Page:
By David Browne
Updated April 02, 1999 at 05:00 AM EST
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Elton John and Tim Rice's Aida

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  • Music
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If any pop star was destined to write a Broadway musical, it probably wasn’t Paul Simon. His score for last year’s calamitous The Capeman was typical Simon — textured, esoteric, and very introspective. You didn’t leave the theater humming so much as scratching your chin. Elton John has no such qualms about giving a theatrical audience exactly what it wants, at least judging by Elton John and Tim Rice’s Aida, an album of select songs from the duo’s latest Disney-funded musical.

Aida the stage spectacle, which premiered to decidedly mixed reviews in Atlanta last October (and is reportedly set to lumber onto Broadway in 2000), featured a huge, spinning pyramid and numerous dancing Egyptian slaves. Aida the album makes a spectacle of itself too. Rather than use the show’s original cast, John has called upon old cronies (Sting, Tina Turner, James Taylor) and trendy new talents (Spice Girls, Dru Hill, LeAnn Rimes, Shania Twain) to sing most of the songs, making the album a pop-chart-designed event. What, they couldn’t make room for the Backstreet Boys and Brandy?

Aida shares a title and plot with Giuseppe Verdi’s 1871 opera; it’s an old-fashioned, wrong-side-of-the-Nile story about the ill-fated romance between Egyptian general Radames and a Nubian slave girl, Aida. Yet the songs that John’s odd lot of singers are called upon to perform aren’t at all operatic. Nor are they steeped in rock (a la the Great White Way production of the Who’s Tommy) or a savvy ethnomusicology class (The Capeman). Rather, John and Rice have aimed for something much more traditional — an old-fashioned family musical, complete with showstoppers and belted-to-the-chandelier set pieces.

On those slim terms, Aida succeeds in much the same way the duo’s slick score for The Lion King did. The bulk of the album is given over to unrequited-love ballads, each aiming to be to Aida what ”Memory” is to Cats. ”Written in the Stars,” featuring John and Rimes, and ”Elaborate Lives,” sung by cast member Heather Headley, are two obvious such moments, both grandiose heart-tuggers with generic-sentiment lyrics and hooks as annoyingly ingratiating as those of, coincidentally, Rimes’ hit ”How Do I Live.” Other ballads are gussied up in sundry ways: as R&B marshmallows (Kelly Price’s ”The Gods Love Nubia,” John and Janet Jackson’s ”I Know the Truth”) or pyramid-cabaret pop (Turner’s ”Easy as Life”), while James Taylor has seen pharaohs and he’s seen rain in the melancholy, folksy ”How I Know You.” John, Rice, and their huge cast occasionally alter the pace, via the anemic reggae of ”Another Pyramid” (enunciated by Sting) and the ersatz Motown of the obvious crowd-pleaser, ”My Strongest Suit” (chirped by the Spice Girls as Amneris, Radames’ shallow fiancee).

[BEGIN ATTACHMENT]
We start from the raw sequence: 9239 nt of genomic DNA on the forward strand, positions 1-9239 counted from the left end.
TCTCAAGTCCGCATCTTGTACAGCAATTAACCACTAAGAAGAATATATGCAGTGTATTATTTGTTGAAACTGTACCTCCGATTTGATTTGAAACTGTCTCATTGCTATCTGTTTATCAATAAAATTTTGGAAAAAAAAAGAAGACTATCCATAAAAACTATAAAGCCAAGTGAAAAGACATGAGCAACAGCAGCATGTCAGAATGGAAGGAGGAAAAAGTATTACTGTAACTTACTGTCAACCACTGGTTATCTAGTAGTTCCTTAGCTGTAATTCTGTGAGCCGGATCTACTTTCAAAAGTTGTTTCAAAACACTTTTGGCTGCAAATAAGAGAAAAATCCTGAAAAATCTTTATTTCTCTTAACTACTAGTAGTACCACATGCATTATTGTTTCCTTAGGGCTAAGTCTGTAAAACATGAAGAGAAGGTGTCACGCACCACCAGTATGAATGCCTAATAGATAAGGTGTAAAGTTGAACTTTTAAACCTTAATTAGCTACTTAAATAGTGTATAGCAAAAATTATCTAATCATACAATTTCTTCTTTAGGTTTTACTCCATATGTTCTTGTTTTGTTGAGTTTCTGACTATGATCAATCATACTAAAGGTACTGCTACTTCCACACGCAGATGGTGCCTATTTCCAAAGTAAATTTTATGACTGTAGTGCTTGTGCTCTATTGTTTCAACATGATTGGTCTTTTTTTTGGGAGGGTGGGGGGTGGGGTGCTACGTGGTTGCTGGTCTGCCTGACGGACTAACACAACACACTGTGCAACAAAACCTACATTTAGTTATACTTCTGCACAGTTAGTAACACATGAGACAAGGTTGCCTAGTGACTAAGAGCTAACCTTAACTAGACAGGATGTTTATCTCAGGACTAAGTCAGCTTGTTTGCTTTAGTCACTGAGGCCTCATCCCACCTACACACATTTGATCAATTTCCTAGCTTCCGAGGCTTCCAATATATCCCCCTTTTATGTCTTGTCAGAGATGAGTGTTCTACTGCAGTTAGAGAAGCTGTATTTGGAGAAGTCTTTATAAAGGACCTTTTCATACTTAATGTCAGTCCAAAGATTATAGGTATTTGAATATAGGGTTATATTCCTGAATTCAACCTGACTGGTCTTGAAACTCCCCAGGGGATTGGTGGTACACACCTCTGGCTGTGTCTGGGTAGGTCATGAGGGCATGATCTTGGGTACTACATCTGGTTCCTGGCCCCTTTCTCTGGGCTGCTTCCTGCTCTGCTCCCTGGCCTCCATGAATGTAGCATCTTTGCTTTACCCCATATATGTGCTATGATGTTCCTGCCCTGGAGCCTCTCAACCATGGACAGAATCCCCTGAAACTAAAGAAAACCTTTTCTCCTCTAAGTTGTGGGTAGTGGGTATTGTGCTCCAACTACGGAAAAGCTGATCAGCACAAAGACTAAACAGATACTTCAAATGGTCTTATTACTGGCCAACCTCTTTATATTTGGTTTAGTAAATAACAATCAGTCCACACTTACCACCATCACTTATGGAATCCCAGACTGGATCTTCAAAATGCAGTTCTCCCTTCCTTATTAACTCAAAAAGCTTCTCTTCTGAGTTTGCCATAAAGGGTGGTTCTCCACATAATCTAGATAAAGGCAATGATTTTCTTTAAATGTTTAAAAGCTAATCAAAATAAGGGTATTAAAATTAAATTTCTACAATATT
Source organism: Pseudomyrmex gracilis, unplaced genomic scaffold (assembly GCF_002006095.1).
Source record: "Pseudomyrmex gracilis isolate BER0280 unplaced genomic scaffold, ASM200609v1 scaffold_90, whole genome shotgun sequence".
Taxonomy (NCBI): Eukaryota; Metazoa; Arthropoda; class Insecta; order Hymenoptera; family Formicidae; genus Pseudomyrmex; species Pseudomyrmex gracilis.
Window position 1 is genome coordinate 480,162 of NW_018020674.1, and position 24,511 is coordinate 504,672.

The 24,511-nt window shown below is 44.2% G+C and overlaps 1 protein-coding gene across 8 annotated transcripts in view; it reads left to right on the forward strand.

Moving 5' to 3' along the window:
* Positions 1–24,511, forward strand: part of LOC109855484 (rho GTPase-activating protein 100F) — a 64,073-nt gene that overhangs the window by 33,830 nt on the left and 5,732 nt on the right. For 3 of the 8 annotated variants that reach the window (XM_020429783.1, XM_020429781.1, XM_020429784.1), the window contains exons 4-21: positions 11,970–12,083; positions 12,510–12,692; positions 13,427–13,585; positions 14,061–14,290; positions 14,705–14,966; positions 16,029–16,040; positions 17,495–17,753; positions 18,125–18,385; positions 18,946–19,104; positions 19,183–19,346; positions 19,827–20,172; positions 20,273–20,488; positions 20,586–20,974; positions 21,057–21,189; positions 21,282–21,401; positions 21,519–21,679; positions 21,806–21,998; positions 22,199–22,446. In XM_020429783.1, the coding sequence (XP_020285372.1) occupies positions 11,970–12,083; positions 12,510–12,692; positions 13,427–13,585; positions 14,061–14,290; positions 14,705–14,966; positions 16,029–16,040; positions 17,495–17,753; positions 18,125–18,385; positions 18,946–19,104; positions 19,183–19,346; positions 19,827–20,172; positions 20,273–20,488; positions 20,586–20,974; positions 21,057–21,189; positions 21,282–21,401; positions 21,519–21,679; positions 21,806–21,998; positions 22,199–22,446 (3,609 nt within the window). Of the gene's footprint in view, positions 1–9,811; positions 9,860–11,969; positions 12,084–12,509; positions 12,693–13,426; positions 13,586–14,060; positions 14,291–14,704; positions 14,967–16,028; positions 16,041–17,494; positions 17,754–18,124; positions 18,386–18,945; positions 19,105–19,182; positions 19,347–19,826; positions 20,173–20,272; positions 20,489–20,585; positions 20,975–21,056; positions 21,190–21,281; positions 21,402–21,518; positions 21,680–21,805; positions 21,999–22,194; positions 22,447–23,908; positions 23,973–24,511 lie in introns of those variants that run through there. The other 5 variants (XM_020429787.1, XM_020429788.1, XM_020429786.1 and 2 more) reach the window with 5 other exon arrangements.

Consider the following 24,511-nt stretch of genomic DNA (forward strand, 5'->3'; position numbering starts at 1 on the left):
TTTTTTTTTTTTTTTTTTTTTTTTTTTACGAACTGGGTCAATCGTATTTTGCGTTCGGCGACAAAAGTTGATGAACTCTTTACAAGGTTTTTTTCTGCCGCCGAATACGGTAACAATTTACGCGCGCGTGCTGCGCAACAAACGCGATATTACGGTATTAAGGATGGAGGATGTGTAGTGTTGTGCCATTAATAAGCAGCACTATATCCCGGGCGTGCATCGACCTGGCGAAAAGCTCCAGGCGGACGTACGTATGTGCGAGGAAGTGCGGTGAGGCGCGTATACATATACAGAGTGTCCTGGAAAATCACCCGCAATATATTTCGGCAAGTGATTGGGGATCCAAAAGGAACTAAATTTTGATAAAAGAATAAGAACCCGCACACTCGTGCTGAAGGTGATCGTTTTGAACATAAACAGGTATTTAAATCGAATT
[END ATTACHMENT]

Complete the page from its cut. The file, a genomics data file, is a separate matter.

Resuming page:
For pop fans, the good news about Aida is that it doesn’t play like a cast recording; there’s no between-song dialogue, for instance. It isn’t so much a collection of Broadway tunes as it is a festival of soft rock — Lite-FM-stock — albeit with predominantly banal melodies and move-the-narrative-along lyrics that are appropriate for musicals but muck up non-show tunes. (Poor Price has to sing about ”the fall of Nubia, ephemeral and fleeting.”) When the most hummable refrain is ”Overwear, underwear, anytime, anywhere,” from the Spice Girls’ number, you know you’re in trouble.

Occasionally there are flashes of the old Elton. ”Like Father Like Son,” performed by Lenny Kravitz, hints at the good-natured crankiness of John’s ’70s rockers, while the chanted hook of the otherwise unmemorable ”A Step Too Far” makes you feel as if it’s still 1975. But Aida represents the ultimate mainstreaming of John. He’s spent his career balancing his rock and schlock sides, yet like a musical Invasion of the Body Snatchers, the mushy part has taken over. Now that he’s a knight of the British order, John seems to want to make music exclusively to match his lofty, upper-crust title, and the middlebrow, Andrew Lloyd Webber-with-a-hair weave moves of Aida are the culmination of his previous incursions into that area. Aida could have used a little of John’s old feisty energy and feather-boa-costumed tackiness, but those days are gone. Aida makes you wish you’d heard more surly Elton than Sir Elton. C

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Elton John and Tim Rice's Aida

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